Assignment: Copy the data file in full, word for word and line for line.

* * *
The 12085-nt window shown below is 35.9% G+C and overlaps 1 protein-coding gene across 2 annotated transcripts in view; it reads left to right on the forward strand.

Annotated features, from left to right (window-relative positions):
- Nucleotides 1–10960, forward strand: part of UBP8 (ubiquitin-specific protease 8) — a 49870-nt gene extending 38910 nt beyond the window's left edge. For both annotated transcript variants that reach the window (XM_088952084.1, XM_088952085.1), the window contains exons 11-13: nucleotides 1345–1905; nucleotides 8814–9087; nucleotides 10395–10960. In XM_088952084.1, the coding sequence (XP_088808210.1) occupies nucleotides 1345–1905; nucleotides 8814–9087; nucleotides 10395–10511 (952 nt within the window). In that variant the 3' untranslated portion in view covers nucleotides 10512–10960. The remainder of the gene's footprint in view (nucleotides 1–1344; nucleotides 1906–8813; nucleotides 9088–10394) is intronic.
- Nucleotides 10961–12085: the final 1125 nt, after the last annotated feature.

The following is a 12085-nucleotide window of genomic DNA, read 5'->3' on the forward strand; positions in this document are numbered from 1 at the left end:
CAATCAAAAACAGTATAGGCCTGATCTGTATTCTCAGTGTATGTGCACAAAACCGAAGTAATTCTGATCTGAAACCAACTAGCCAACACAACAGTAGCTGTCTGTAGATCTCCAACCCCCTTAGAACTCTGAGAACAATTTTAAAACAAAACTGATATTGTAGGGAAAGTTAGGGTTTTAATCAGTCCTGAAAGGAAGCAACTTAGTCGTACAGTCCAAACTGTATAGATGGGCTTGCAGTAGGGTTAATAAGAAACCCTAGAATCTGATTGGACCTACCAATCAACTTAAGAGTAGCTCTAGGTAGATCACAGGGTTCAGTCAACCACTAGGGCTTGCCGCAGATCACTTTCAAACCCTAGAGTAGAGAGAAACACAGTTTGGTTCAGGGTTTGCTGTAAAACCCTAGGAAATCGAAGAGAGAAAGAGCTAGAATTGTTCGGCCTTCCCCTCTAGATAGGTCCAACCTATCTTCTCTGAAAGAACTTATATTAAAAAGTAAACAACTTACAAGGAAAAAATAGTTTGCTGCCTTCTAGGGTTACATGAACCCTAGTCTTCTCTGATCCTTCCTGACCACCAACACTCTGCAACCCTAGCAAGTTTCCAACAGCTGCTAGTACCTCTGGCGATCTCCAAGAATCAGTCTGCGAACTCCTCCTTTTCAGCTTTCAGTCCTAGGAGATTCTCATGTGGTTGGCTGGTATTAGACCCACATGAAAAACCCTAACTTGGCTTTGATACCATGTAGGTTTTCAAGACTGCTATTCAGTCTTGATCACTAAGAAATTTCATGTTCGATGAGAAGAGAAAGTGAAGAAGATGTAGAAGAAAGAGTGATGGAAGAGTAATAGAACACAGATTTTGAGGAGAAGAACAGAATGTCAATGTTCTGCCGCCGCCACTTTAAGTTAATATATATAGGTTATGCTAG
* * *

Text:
The 12085-nt window shown below is 35.9% G+C and overlaps 1 protein-coding gene across 2 annotated transcripts in view; it reads left to right on the forward strand.

Annotated features, from left to right (window-relative positions):
- Nucleotides 1–10960, forward strand: part of UBP8 (ubiquitin-specific protease 8) — a 49870-nt gene extending 38910 nt beyond the window's left edge. For both annotated transcript variants that reach the window (XM_088952084.1, XM_088952085.1), the window contains exons 11-13: nucleotides 1345–1905; nucleotides 8814–9087; nucleotides 10395–10960. In XM_088952084.1, the coding sequence (XP_088808210.1) occupies nucleotides 1345–1905; nucleotides 8814–9087; nucleotides 10395–10511 (952 nt within the window). In that variant the 3' untranslated portion in view covers nucleotides 10512–10960. The remainder of the gene's footprint in view (nucleotides 1–1344; nucleotides 1906–8813; nucleotides 9088–10394) is intronic.
- Nucleotides 10961–12085: the final 1125 nt, after the last annotated feature.

The following is a 12085-nucleotide window of genomic DNA, read 5'->3' on the forward strand; positions in this document are numbered from 1 at the left end:
CAATCAAAAACAGTATAGGCCTGATCTGTATTCTCAGTGTATGTGCACAAAACCGAAGTAATTCTGATCTGAAACCAACTAGCCAACACAACAGTAGCTGTCTGTAGATCTCCAACCCCCTTAGAACTCTGAGAACAATTTTAAAACAAAACTGATATTGTAGGGAAAGTTAGGGTTTTAATCAGTCCTGAAAGGAAGCAACTTAGTCGTACAGTCCAAACTGTATAGATGGGCTTGCAGTAGGGTTAATAAGAAACCCTAGAATCTGATTGGACCTACCAATCAACTTAAGAGTAGCTCTAGGTAGATCACAGGGTTCAGTCAACCACTAGGGCTTGCCGCAGATCACTTTCAAACCCTAGAGTAGAGAGAAACACAGTTTGGTTCAGGGTTTGCTGTAAAACCCTAGGAAATCGAAGAGAGAAAGAGCTAGAATTGTTCGGCCTTCCCCTCTAGATAGGTCCAACCTATCTTCTCTGAAAGAACTTATATTAAAAAGTAAACAACTTACAAGGAAAAAATAGTTTGCTGCCTTCTAGGGTTACATGAACCCTAGTCTTCTCTGATCCTTCCTGACCACCAACACTCTGCAACCCTAGCAAGTTTCCAACAGCTGCTAGTACCTCTGGCGATCTCCAAGAATCAGTCTGCGAACTCCTCCTTTTCAGCTTTCAGTCCTAGGAGATTCTCATGTGGTTGGCTGGTATTAGACCCACATGAAAAACCCTAACTTGGCTTTGATACCATGTAGGTTTTCAAGACTGCTATTCAGTCTTGATCACTAAGAAATTTCATGTTCGATGAGAAGAGAAAGTGAAGAAGATGTAGAAGAAAGAGTGATGGAAGAGTAATAGAACACAGATTTTGAGGAGAAGAACAGAATGTCAATGTTCTGCCGCCGCCACTTTAAGTTAATATATATAGGTTATGCTAG